By Tim Cuprisin Media Columnist Published Jun 28, 2010 at 11:00 AM
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Sally Babinat is going to be watching one of the segments of tonight's installment of PBS' "History Detectives" very closely.

The weekly show will shine a light on the Big Bend woman's great-great-great grandfather, a vocal opponent of Abraham Lincoln and the Civil War named Henry Clay Dean.

If you're a "History Detectives" regular, you know the set-up. One of the show's experts, in this case Wes Cowan, is assigned a historical quest.

Here, it's a snake-topped walking stick that may or may not have belonged to Dean, who took on the president during the Civil War. Dean was a stirring orator who pushed the anti-war cause of the "Copperhead" Democrats.

"He was almost hung a couple of times during the Civil War for treasonous utterances," said his great-great-great granddaughter, who has not seen tonight's piece in advance.

Babinat, a board member in the family historical society is currently transcribing 200 of her ancestor's letters, says Dean was "misunderstood.

"He was for unity and or peace," she told me during a phone conversation last week. "I think where he was misunderstood during the Civil War was that he wanted an end to slavery by attrition, or to it eventually dying out, rather than going to war for that."

But as Babinat continues her own research for the family historical society, she's not ready to draw any conclusions about him.

"I'm getting so much new information that I can't really conclude anything," she said. "But he's very fascinating."

"History Detectives" airs at 8 tonight on Channel 10.

Steve  Cochran is out of a job: As expected, Chicago's WGN-AM (720) has given the heave-ho to Steve Cochran, who most recently did the 1 to 3 p.m. show on the station. The station has already announced it had hired Mike McConnell, a talker most recently from Cincinnati's WLW-AM.

On his Facebook page, Cochran reported Friday evening on the end of 10 years at the powerful station: "So how was your day? At about 245p as I exited the men's room (seems fitting) I was summoned to a meeting where I was sheepishly told today was my last at WGN."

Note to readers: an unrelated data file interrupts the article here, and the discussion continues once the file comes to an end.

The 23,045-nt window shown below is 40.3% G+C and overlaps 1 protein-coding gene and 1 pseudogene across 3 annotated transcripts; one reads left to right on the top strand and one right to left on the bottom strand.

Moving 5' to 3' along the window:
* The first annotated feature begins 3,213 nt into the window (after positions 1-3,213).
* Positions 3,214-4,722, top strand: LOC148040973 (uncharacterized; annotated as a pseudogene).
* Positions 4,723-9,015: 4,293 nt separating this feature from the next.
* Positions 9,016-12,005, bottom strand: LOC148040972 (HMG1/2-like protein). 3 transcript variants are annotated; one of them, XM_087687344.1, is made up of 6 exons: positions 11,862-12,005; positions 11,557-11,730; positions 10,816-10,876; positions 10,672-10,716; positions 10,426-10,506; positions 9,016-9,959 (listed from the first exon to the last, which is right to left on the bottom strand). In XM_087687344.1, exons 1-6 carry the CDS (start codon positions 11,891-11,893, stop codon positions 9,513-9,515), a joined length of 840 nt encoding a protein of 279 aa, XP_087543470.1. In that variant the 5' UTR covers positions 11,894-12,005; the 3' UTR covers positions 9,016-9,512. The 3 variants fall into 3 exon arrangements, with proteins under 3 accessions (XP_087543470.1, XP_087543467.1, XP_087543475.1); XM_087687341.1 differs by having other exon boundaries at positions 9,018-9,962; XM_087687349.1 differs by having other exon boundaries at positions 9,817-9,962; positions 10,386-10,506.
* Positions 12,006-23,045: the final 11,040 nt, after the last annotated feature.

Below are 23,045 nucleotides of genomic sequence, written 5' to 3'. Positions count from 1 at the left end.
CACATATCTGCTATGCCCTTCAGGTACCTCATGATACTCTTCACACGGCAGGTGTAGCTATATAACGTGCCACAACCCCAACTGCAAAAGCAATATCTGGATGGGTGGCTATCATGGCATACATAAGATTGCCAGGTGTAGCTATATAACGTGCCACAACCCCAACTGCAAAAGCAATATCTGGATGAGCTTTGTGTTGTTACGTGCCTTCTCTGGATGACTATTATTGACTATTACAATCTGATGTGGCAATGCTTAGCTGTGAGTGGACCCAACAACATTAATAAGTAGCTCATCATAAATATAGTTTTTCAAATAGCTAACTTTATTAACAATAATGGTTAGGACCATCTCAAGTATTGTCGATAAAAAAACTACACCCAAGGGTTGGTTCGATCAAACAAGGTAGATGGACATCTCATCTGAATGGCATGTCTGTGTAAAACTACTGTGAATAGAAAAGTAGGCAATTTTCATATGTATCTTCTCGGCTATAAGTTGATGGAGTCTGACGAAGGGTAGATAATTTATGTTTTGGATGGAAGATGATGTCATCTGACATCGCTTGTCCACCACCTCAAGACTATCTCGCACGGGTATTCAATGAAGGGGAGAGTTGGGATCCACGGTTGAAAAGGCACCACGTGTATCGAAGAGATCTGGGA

On TV: Saturday's U.S. 2-1 loss to Ghana was the most-watched men's soccer match ever on American TV, according to Nielsen Media Research numbers quoted by ESPN. Nearly 15 million people watched. The 1999 women's U.S.-China World Cup final had nearly 18 million viewers.

  • CBS says David Letterman has snared  Gary Faulkner, the guy picked up in Pakistan for trying to track down and kill Osama Bin Laden. He's on tonight at 10:35 on Channel 58.
  • Continuing TV's focus on the continuing environmental catastrophe in the Gulf of Mexico, Brian Williams anchors the "NBC Nightly News" from the Gulf this week, as potentially dangerous storm moves into the area.
  • Fan favorites A.J. Cook and Paget Brewster will return to CBS' "Criminal Minds" next season, although Cook will be there for the first two episodes then gone for good.  Tweeted Brewster: "I am immensely grateful. I'm still angry about A.J. I'm sad this is my last year. But I wanted to thank the fans." It's one of those cases where an Internet campaign may have worked.
  • Jordana Spiro of TBS' "My Boys" was supposed to be on NBC's new fall romantic comedy "Love Bites," now she's off the show and speculation is that would have been a sign that "My Boys," which returns with nine new episodes in a month was already dead.
  • The New York Post is reporting that rocker Meat Loaf may end up on the next season of Donald Trump's "Celebrity Apprentice." Mr. Loaf is apparently hoping to get as much pub as last season's rocker, Bret Michaels.

A landmark for Dave: The aforementioned Mr. Letterman marked his 30th anniversary of a late-night talk show host last week with this top 10 list:

Tim Cuprisin Media Columnist

Tim Cuprisin is the media columnist for He's been a journalist for 30 years, starting in 1979 as a police reporter at the old City News Bureau of Chicago, a legendary wire service that's the reputed source of the journalistic maxim "if your mother says she loves you, check it out." He spent a couple years in the mean streets of his native Chicago, and then moved on to the Green Bay Press-Gazette and USA Today, before coming to the Milwaukee Journal in 1986.

A general assignment reporter, Cuprisin traveled Eastern Europe on several projects, starting with a look at Poland after five years of martial law, and a tour of six countries in the region after the Berlin Wall opened and Communism fell. He spent six weeks traversing the lands of the former Yugoslavia in 1994, linking Milwaukee Serbs, Croats and Bosnians with their war-torn homeland.

In the fall of 1994, a lifetime of serious television viewing earned him a daily column in the Milwaukee Journal (and, later the Journal Sentinel) focusing on TV and radio. For 15 years, he has chronicled the changes rocking broadcasting, both nationally and in Milwaukee, an effort he continues at

When he's not watching TV, Cuprisin enjoys tending to his vegetable garden in the backyard of his home in Whitefish Bay, cooking and traveling.